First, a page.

June 24, 2012 2PM performance Reviewed by Frances Benn Hall
King Lear, playing through August 19 at Shakespeare and Co. under the direction of Rebecca Holderness, offers some surprises which will delight or confuse playgoers. One of the Bard’s longest tragedies, it has been slightly cut and plays in three hours keeping the double-edged plot intact.
In the opening scene of the play, Lear (Dennis Krausnick) banishes his only honest and loving daughter Cordelia (Kelly Galvin) and in a division of his kingdom gives all to his two deceitful and fawning daughters, Goneril (Corinna May) and Regan (Kristin Wold).
In the more prosaic subplot, the Earl of Glocester (Jonathan Croy) unwittingly banishes his loving and dutiful son Edgar (Ryan Winkles) and believes the lies his bastard son Edmund (Peter Macklin) tells him.
These two acts of the gullible old men are each fatal. Out of them grows the civil war in which both will die. The civil war that dominates much of the action introduces one of the major changes in the current presentation of the play. The action takes place not in ancient England, but in Russia in 1906, a time in which the Tsar was deposed and slain.
This change is marvelous in its own way in that it offers the costume designer (Govane Lohbauer) the opportunity to clothe the warring men in magnificent uniforms of contrasting colors, and to costume the women in furs, velvet gowns, and jewels. Set designer (Sandra Goldmark) will get mixed reviews.
The set is surreal with bare ladders, multiple small levels, a trap door, door outlines to signify indoor scenes, and great white curtains that are employed in various, and at times ingenious, ways. Again, something in this performance to love or be doubtful about. For this reviewer it did not work as Dover, especially in the heart-wrenching scene between blind Gloucester and his loyal, although banished, Edgar.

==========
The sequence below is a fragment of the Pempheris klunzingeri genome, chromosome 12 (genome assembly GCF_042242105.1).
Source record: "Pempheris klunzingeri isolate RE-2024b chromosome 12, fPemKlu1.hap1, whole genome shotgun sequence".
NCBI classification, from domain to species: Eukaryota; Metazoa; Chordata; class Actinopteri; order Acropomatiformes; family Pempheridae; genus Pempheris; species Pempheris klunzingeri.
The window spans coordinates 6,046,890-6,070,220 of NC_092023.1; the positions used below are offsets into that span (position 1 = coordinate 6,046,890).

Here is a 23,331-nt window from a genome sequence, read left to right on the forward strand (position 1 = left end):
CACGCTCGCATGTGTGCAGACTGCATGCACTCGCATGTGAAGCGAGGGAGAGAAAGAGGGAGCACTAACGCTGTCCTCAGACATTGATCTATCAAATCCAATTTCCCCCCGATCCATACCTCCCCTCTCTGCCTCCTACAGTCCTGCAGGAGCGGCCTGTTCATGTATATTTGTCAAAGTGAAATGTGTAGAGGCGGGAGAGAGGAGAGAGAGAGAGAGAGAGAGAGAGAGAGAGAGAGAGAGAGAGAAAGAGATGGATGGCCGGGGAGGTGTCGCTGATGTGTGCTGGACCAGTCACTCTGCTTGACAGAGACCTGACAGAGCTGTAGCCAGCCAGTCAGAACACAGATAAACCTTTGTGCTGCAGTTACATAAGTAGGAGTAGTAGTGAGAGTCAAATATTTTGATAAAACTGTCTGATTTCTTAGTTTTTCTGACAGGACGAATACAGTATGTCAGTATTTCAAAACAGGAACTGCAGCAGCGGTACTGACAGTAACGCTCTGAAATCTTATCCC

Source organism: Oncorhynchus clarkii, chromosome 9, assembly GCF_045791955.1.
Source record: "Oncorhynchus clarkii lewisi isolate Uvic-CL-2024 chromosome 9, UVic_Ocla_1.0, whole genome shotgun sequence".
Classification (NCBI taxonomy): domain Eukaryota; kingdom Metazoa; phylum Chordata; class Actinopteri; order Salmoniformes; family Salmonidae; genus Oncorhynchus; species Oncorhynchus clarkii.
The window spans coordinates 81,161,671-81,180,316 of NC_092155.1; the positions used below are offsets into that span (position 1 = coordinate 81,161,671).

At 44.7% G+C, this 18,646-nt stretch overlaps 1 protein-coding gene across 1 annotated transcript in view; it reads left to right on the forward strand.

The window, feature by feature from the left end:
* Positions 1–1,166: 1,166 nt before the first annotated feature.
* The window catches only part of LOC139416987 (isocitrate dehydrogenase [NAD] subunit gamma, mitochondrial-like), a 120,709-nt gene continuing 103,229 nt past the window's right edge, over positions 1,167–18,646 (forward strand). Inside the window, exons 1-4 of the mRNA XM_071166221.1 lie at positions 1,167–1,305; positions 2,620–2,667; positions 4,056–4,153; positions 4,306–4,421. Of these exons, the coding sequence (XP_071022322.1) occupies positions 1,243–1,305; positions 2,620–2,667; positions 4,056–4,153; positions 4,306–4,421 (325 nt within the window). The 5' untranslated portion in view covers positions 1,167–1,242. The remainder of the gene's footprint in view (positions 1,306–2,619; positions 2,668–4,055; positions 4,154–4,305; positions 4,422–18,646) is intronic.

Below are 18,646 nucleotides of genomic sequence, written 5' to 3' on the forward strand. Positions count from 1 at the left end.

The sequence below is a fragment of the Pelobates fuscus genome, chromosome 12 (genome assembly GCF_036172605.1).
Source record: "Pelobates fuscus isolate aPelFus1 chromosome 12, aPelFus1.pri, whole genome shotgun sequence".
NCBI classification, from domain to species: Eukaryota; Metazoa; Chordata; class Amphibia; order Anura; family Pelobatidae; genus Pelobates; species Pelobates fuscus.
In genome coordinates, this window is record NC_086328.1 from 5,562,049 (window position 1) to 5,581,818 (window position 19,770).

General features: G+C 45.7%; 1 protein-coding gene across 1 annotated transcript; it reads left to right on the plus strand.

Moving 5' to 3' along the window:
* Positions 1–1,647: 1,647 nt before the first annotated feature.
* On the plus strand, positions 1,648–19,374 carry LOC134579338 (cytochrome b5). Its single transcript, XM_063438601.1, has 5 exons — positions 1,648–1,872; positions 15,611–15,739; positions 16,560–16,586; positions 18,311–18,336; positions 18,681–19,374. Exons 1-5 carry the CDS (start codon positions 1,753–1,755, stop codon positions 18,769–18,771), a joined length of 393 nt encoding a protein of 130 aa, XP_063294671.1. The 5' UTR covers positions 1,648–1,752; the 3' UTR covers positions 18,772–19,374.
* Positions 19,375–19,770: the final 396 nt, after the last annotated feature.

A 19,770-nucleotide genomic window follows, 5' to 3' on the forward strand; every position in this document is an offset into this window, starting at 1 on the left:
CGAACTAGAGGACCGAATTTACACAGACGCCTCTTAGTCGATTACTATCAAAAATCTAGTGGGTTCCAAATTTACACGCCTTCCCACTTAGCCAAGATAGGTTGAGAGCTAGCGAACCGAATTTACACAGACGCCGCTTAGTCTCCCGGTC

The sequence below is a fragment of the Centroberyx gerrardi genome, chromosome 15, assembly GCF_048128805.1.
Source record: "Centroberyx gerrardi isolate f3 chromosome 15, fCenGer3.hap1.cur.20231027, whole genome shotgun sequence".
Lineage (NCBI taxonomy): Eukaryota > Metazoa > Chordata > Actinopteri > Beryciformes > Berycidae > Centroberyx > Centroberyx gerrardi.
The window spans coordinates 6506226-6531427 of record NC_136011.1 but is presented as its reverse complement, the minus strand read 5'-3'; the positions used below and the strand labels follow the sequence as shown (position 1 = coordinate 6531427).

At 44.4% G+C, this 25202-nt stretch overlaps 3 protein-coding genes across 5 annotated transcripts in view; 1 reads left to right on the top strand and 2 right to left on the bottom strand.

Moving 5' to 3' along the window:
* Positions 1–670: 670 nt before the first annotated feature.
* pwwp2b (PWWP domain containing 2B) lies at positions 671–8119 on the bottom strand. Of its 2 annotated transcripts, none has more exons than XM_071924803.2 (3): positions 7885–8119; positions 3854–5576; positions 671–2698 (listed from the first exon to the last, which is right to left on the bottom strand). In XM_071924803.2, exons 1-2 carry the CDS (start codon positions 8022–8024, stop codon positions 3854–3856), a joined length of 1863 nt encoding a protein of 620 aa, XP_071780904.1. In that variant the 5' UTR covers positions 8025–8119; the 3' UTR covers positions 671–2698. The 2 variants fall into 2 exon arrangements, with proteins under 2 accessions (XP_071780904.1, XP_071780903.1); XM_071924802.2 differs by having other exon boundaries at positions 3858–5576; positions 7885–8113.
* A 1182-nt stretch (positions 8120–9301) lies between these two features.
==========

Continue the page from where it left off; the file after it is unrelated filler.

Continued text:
However at times the set was used delightfully. Kevin C. Coleman, as Lear’s Fool, used every inch of it in a will-o-the-wisp flitting up and about. And the curtains made even more devastating the scene of the blinding of Gloucester. There was even, in that anywhere set, room for stocks in which Kent, another trustee banished and played magnificently by Jonathan Epstein to be shackled.
Whatever audience members will make of the changes the most interesting to all will be the opportunity of experiencing the playing of Lear by Dennis Krausnick, who has in the last ten years of his busy theatrical life been working on developing his concept and acting style for the character of the king. (Radical changes in locale and time periods are often, indeed even this summer at other theatres, on display.)
Krausnick’s playing literally strips the king bare. The sad small line, “I pray you, undo this button” must be cut although even in its absence perhaps builds the interpretation. This production gives us a character with whom the actor has lived and thought for years. It is one conceived as a self-willed king of great strength but who in his dotage cannot cope with anger and frustration. For this reviewer the set did not give him enough for the storm scene and the marvelous lines in it. And one wanted more contact with the dying Cordelia, again perhaps the set?
Obviously this is an unusual Lear and one well worth seeing. It is studded with strong cast members, each moving with grace or treachery or malice. Holderness has at times made bold choices. And her play is well worth seeing; the interpretation of the role Krausnick plays is an unusually vigorous one.
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